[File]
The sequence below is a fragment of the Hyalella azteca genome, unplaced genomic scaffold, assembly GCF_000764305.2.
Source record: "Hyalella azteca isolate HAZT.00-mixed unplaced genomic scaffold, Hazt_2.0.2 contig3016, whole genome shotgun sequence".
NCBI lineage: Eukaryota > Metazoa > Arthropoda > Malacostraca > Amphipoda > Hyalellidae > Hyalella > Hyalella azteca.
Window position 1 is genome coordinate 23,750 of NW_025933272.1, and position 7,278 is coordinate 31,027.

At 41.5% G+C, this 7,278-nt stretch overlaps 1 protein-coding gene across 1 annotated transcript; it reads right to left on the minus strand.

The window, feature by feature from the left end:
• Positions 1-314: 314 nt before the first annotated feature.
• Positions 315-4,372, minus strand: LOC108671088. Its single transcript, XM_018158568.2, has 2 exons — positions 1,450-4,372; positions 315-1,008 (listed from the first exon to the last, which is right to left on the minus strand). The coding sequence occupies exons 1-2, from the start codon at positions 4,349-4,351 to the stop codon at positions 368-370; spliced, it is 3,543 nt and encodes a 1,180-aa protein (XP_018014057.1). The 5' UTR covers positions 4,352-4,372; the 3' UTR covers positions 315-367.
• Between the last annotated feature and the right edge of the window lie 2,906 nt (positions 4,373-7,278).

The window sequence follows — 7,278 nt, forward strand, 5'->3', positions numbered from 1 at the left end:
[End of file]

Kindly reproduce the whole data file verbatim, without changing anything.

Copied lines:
The sequence below is a fragment of the Hyalella azteca genome, unplaced genomic scaffold, assembly GCF_000764305.2.
Source record: "Hyalella azteca isolate HAZT.00-mixed unplaced genomic scaffold, Hazt_2.0.2 contig3016, whole genome shotgun sequence".
NCBI lineage: Eukaryota > Metazoa > Arthropoda > Malacostraca > Amphipoda > Hyalellidae > Hyalella > Hyalella azteca.
Window position 1 is genome coordinate 23,750 of NW_025933272.1, and position 7,278 is coordinate 31,027.

At 41.5% G+C, this 7,278-nt stretch overlaps 1 protein-coding gene across 1 annotated transcript; it reads right to left on the minus strand.

The window, feature by feature from the left end:
• Positions 1-314: 314 nt before the first annotated feature.
• Positions 315-4,372, minus strand: LOC108671088. Its single transcript, XM_018158568.2, has 2 exons — positions 1,450-4,372; positions 315-1,008 (listed from the first exon to the last, which is right to left on the minus strand). The coding sequence occupies exons 1-2, from the start codon at positions 4,349-4,351 to the stop codon at positions 368-370; spliced, it is 3,543 nt and encodes a 1,180-aa protein (XP_018014057.1). The 5' UTR covers positions 4,352-4,372; the 3' UTR covers positions 315-367.
• Between the last annotated feature and the right edge of the window lie 2,906 nt (positions 4,373-7,278).

The window sequence follows — 7,278 nt, forward strand, 5'->3', positions numbered from 1 at the left end: